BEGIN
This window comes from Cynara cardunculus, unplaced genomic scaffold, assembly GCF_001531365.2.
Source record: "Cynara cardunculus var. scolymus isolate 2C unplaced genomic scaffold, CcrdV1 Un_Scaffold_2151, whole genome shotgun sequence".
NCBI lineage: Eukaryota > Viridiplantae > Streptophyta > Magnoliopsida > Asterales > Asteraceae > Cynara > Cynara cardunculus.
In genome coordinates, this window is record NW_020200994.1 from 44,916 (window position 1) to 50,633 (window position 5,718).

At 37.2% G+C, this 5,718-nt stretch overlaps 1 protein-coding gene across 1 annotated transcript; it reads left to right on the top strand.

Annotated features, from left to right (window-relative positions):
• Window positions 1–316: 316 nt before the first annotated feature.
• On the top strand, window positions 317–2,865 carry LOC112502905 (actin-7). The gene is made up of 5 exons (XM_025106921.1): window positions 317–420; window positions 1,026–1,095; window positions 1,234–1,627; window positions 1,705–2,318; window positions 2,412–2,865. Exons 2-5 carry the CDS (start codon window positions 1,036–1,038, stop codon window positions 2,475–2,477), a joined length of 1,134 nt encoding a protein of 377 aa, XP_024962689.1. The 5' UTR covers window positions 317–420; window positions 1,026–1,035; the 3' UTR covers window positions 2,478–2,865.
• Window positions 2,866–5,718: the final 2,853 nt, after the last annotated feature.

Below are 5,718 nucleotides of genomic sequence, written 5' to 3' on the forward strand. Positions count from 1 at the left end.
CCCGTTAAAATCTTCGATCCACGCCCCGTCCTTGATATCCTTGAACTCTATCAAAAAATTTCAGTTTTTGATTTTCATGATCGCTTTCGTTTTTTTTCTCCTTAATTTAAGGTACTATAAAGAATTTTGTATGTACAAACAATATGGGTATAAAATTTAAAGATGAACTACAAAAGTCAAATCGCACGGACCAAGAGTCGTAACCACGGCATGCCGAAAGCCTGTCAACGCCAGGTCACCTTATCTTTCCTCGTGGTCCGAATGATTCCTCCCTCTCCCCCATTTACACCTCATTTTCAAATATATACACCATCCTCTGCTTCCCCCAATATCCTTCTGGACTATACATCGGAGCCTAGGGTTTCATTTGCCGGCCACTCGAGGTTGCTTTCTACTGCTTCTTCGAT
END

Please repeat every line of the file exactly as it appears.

This window comes from Cynara cardunculus, unplaced genomic scaffold, assembly GCF_001531365.2.
Source record: "Cynara cardunculus var. scolymus isolate 2C unplaced genomic scaffold, CcrdV1 Un_Scaffold_2151, whole genome shotgun sequence".
NCBI lineage: Eukaryota > Viridiplantae > Streptophyta > Magnoliopsida > Asterales > Asteraceae > Cynara > Cynara cardunculus.
In genome coordinates, this window is record NW_020200994.1 from 44,916 (window position 1) to 50,633 (window position 5,718).

At 37.2% G+C, this 5,718-nt stretch overlaps 1 protein-coding gene across 1 annotated transcript; it reads left to right on the top strand.

Annotated features, from left to right (window-relative positions):
• Window positions 1–316: 316 nt before the first annotated feature.
• On the top strand, window positions 317–2,865 carry LOC112502905 (actin-7). The gene is made up of 5 exons (XM_025106921.1): window positions 317–420; window positions 1,026–1,095; window positions 1,234–1,627; window positions 1,705–2,318; window positions 2,412–2,865. Exons 2-5 carry the CDS (start codon window positions 1,036–1,038, stop codon window positions 2,475–2,477), a joined length of 1,134 nt encoding a protein of 377 aa, XP_024962689.1. The 5' UTR covers window positions 317–420; window positions 1,026–1,035; the 3' UTR covers window positions 2,478–2,865.
• Window positions 2,866–5,718: the final 2,853 nt, after the last annotated feature.

Below are 5,718 nucleotides of genomic sequence, written 5' to 3' on the forward strand. Positions count from 1 at the left end.
CCCGTTAAAATCTTCGATCCACGCCCCGTCCTTGATATCCTTGAACTCTATCAAAAAATTTCAGTTTTTGATTTTCATGATCGCTTTCGTTTTTTTTCTCCTTAATTTAAGGTACTATAAAGAATTTTGTATGTACAAACAATATGGGTATAAAATTTAAAGATGAACTACAAAAGTCAAATCGCACGGACCAAGAGTCGTAACCACGGCATGCCGAAAGCCTGTCAACGCCAGGTCACCTTATCTTTCCTCGTGGTCCGAATGATTCCTCCCTCTCCCCCATTTACACCTCATTTTCAAATATATACACCATCCTCTGCTTCCCCCAATATCCTTCTGGACTATACATCGGAGCCTAGGGTTTCATTTGCCGGCCACTCGAGGTTGCTTTCTACTGCTTCTTCGAT